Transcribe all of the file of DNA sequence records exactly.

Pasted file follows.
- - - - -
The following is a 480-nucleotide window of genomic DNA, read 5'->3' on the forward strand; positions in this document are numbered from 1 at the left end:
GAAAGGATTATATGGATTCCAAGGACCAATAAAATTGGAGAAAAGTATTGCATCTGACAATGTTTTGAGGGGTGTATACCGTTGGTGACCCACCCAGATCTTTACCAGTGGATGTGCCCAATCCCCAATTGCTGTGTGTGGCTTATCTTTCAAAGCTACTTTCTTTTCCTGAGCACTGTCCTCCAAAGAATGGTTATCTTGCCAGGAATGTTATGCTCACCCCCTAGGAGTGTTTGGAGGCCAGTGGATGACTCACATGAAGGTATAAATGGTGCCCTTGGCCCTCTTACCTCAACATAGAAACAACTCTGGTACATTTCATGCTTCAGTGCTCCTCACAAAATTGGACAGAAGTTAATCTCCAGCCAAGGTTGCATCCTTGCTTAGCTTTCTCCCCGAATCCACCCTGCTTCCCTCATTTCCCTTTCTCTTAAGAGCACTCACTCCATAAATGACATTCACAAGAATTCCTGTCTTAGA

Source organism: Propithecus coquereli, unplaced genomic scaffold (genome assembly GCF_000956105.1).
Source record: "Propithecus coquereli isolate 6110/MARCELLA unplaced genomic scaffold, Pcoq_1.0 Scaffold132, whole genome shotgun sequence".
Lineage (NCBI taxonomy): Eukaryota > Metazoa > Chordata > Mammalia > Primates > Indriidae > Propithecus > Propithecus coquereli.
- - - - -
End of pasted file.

The following is a 480-nucleotide window of genomic DNA, read 5'->3' on the forward strand; positions in this document are numbered from 1 at the left end:
GAAAGGATTATATGGATTCCAAGGACCAATAAAATTGGAGAAAAGTATTGCATCTGACAATGTTTTGAGGGGTGTATACCGTTGGTGACCCACCCAGATCTTTACCAGTGGATGTGCCCAATCCCCAATTGCTGTGTGTGGCTTATCTTTCAAAGCTACTTTCTTTTCCTGAGCACTGTCCTCCAAAGAATGGTTATCTTGCCAGGAATGTTATGCTCACCCCCTAGGAGTGTTTGGAGGCCAGTGGATGACTCACATGAAGGTATAAATGGTGCCCTTGGCCCTCTTACCTCAACATAGAAACAACTCTGGTACATTTCATGCTTCAGTGCTCCTCACAAAATTGGACAGAAGTTAATCTCCAGCCAAGGTTGCATCCTTGCTTAGCTTTCTCCCCGAATCCACCCTGCTTCCCTCATTTCCCTTTCTCTTAAGAGCACTCACTCCATAAATGACATTCACAAGAATTCCTGTCTTAGA

Source organism: Propithecus coquereli, unplaced genomic scaffold (genome assembly GCF_000956105.1).
Source record: "Propithecus coquereli isolate 6110/MARCELLA unplaced genomic scaffold, Pcoq_1.0 Scaffold132, whole genome shotgun sequence".
Lineage (NCBI taxonomy): Eukaryota > Metazoa > Chordata > Mammalia > Primates > Indriidae > Propithecus > Propithecus coquereli.